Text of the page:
22 Dec, 2020 @ 18:36
2 mins read

17 UK flights arrived to Spain’s Costa del Sol just hours before new flight restrictions following discovery of more infectious COVID-19 strain

Malaga Airport

ANDALUCIA received dozens of British travellers hours before new flight restrictions came into force on Tuesday.

It came after the UK revealed the rapid growth of a new and more infectious strain of the coronavirus.

The variant, which has since been discovered in Gibraltar, Denmark, Italy and Australia, is up to 70% more infectious but is not believed to be more deadly.

It is also present in every part of Britain, bar Northern Ireland.

But hours before bringing in the travel ban on non-resident Brits, flight records show that Spain’s southernmost region received 18 flights from the UK.

Passengers, including many Brits, arrived from Leeds, London, Birmingham, Southend, Bristol, Glasgow and Manchester.

All of the flights arrived to Malaga, bar one, which landed in Sevilla.

Spain said Monday that ‘there is no record’ of the new strain in the country after it announced new severe flight restrictions on UK arrivals.

All travellers from the country are now essentially barred unless they are a returning resident or citizen.

However there have been flights arriving to Spain from the UK since the latter lifted its national lockdown on December 2 – two months after the new strain was first detected by scientists in September, according to BBC news.

Workers have also continued to cross the border from Gibraltar to Spain, the former of which confirmed the existence of the new strain on Monday.

A string of other countries – including Canada and Germany – have also restricted UK arrivals to avoid the spread of the variant, but scientists say it could already be around the globe.

The UK is among the best countries in the world when it comes to testing for the genomes found in the new strand of the virus, according to the European Centre for Disease Prevention and Control.

It means it is possible the mutation did not originate in the UK and that it was merely the first country to detect it.

However the cases in Denmark and Australia are believed to have been imported from Britain.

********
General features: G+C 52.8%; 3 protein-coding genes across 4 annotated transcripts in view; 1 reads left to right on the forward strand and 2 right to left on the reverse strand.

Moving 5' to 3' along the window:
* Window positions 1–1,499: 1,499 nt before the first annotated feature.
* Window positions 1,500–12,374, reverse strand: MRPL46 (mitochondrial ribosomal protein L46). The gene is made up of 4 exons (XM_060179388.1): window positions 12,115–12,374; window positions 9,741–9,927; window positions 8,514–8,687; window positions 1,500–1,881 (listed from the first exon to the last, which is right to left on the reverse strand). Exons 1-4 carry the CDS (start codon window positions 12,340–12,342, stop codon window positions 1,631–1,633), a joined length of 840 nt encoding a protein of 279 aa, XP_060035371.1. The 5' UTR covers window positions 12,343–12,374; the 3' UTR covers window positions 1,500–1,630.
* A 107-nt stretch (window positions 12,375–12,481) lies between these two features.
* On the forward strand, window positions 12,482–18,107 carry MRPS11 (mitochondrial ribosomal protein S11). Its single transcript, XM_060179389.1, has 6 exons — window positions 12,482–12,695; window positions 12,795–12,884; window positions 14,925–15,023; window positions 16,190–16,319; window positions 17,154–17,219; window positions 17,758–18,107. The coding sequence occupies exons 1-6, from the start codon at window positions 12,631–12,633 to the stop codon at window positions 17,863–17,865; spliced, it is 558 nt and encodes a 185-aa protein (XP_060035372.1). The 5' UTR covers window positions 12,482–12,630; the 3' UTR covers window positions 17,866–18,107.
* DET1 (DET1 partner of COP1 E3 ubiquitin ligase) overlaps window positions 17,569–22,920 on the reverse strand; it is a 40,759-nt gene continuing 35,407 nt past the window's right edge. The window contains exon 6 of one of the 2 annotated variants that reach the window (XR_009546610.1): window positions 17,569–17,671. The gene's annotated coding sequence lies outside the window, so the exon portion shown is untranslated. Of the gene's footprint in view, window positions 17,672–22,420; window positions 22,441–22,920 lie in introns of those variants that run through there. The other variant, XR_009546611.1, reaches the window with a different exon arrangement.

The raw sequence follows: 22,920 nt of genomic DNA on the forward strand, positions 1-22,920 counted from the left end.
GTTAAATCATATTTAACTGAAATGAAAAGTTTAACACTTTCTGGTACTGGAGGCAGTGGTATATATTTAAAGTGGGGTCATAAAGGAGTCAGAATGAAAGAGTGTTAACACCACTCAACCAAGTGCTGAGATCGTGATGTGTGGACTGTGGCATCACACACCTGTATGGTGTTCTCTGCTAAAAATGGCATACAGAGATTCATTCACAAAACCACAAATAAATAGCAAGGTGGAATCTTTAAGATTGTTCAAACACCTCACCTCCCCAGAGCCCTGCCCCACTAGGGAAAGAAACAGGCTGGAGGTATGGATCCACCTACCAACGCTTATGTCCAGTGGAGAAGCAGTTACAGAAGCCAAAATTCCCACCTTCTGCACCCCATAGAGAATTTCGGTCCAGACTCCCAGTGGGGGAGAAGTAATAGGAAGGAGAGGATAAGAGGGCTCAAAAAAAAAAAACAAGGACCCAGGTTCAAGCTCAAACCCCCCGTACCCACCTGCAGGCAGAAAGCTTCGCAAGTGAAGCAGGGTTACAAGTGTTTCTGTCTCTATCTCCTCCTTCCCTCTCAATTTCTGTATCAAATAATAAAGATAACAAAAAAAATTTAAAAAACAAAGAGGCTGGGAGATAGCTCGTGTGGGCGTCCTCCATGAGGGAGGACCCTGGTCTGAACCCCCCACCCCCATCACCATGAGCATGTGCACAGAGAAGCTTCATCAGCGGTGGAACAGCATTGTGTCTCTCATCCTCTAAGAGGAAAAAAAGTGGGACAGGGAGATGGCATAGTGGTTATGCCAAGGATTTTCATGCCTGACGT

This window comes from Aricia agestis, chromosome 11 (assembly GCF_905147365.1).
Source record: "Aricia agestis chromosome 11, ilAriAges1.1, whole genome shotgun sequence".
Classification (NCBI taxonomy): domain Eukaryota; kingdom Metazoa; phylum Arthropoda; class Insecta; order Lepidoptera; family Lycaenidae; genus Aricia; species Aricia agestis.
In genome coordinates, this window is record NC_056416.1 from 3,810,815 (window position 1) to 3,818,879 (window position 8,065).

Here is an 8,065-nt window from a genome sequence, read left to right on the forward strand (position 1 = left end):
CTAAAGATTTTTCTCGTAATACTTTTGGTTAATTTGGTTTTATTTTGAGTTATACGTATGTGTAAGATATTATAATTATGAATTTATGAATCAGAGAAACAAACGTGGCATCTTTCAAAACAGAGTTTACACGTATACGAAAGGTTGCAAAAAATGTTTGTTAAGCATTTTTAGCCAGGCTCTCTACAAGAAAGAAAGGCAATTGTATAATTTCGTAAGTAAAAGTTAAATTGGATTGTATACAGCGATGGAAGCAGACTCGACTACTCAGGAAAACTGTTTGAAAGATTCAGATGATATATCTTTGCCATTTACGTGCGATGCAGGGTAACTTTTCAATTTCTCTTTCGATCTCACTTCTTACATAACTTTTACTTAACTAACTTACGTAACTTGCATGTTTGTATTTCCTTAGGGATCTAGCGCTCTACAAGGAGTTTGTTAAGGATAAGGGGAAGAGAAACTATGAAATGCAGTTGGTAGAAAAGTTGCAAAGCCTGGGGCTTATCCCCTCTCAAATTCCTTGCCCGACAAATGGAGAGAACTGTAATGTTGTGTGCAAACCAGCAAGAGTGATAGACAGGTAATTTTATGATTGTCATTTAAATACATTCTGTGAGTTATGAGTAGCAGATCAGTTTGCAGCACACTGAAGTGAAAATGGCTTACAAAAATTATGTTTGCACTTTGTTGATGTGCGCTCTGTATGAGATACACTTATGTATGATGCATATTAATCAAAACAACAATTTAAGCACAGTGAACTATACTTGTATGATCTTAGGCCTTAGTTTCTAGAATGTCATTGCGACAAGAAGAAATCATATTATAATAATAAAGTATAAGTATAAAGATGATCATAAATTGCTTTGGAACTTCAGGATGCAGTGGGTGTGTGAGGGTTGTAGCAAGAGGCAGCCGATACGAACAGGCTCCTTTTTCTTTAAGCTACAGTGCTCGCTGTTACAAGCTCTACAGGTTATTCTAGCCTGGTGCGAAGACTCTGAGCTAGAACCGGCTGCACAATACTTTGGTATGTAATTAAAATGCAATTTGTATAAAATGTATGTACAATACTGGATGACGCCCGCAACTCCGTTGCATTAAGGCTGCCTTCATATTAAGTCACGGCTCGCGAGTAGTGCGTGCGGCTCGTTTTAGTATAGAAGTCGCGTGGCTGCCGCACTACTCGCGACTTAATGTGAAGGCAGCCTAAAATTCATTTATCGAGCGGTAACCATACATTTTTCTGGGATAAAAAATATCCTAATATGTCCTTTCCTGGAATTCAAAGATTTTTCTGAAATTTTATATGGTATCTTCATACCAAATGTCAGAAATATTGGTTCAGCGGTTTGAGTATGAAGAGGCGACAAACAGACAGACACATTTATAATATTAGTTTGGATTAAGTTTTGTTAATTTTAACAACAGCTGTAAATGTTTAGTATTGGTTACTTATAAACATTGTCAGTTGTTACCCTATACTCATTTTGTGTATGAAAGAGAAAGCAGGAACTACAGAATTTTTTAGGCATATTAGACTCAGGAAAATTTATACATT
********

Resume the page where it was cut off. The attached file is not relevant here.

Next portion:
In Australia, the new strain was found in two people who had arrived to New South Wales from the UK.

The EU is now attempting to create a bloc-wide policy on arrivals from Britain.

Almost every EU country is blocking travellers from the country but the European Commission said Tuesday that it will propose for all countries to lift blanket travel bans and allow for essential travel to resume.

It will also advise that lorry drivers and other transport workers be exempt from all travel restrictions and mandatory testing.

The recommendation, which will be put to all EU ambassadors today, will also advise that member states allow residents and citizens to return as long as they provide a negative PCR test.

However all states will have the right to ignore the advice of the European Commission and continue with their own policies.


Meanwhile, BioNtech, the company which worked to develop the Pfizer vaccine, said today that its jab will be effective against the new strand.

“We are going to perform tests,” said president of the German lab Ugur Sahin, “but we are sure that our vaccine will be effective.”

He added: “In the past we have tested against 20 variants of the virus with different types of mutations and the result was always positive.”

Laurence Dollimore

Laurence has a BA and MA in International Relations and a Gold Standard diploma in Multi-Media journalism from News Associates in London. He has almost a decade of experience and previously worked as a senior reporter for the Mail Online in London.

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